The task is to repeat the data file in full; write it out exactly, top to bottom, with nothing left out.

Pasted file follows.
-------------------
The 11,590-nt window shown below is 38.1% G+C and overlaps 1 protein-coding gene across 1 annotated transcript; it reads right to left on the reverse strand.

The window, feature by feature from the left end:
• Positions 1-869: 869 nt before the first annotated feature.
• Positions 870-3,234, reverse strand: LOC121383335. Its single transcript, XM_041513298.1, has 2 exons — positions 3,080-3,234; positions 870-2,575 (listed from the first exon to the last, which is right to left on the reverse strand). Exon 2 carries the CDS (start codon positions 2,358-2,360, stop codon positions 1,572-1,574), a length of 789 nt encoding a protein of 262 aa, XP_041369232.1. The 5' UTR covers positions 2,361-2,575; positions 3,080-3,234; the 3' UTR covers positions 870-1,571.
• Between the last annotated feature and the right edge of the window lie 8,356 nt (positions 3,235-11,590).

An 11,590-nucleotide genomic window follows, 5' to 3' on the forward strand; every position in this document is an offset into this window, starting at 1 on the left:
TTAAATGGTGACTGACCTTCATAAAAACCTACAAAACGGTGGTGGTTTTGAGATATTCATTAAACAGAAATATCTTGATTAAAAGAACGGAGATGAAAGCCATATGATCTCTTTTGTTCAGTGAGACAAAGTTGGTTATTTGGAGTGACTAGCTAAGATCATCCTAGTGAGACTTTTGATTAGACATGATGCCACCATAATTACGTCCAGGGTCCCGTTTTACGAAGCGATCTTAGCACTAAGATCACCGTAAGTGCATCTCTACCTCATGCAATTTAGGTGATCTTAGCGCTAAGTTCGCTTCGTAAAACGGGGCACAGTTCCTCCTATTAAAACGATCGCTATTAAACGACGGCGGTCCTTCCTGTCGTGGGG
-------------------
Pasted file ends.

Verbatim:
The 11,590-nt window shown below is 38.1% G+C and overlaps 1 protein-coding gene across 1 annotated transcript; it reads right to left on the reverse strand.

The window, feature by feature from the left end:
• Positions 1-869: 869 nt before the first annotated feature.
• Positions 870-3,234, reverse strand: LOC121383335. Its single transcript, XM_041513298.1, has 2 exons — positions 3,080-3,234; positions 870-2,575 (listed from the first exon to the last, which is right to left on the reverse strand). Exon 2 carries the CDS (start codon positions 2,358-2,360, stop codon positions 1,572-1,574), a length of 789 nt encoding a protein of 262 aa, XP_041369232.1. The 5' UTR covers positions 2,361-2,575; positions 3,080-3,234; the 3' UTR covers positions 870-1,571.
• Between the last annotated feature and the right edge of the window lie 8,356 nt (positions 3,235-11,590).

An 11,590-nucleotide genomic window follows, 5' to 3' on the forward strand; every position in this document is an offset into this window, starting at 1 on the left:
TTAAATGGTGACTGACCTTCATAAAAACCTACAAAACGGTGGTGGTTTTGAGATATTCATTAAACAGAAATATCTTGATTAAAAGAACGGAGATGAAAGCCATATGATCTCTTTTGTTCAGTGAGACAAAGTTGGTTATTTGGAGTGACTAGCTAAGATCATCCTAGTGAGACTTTTGATTAGACATGATGCCACCATAATTACGTCCAGGGTCCCGTTTTACGAAGCGATCTTAGCACTAAGATCACCGTAAGTGCATCTCTACCTCATGCAATTTAGGTGATCTTAGCGCTAAGTTCGCTTCGTAAAACGGGGCACAGTTCCTCCTATTAAAACGATCGCTATTAAACGACGGCGGTCCTTCCTGTCGTGGGG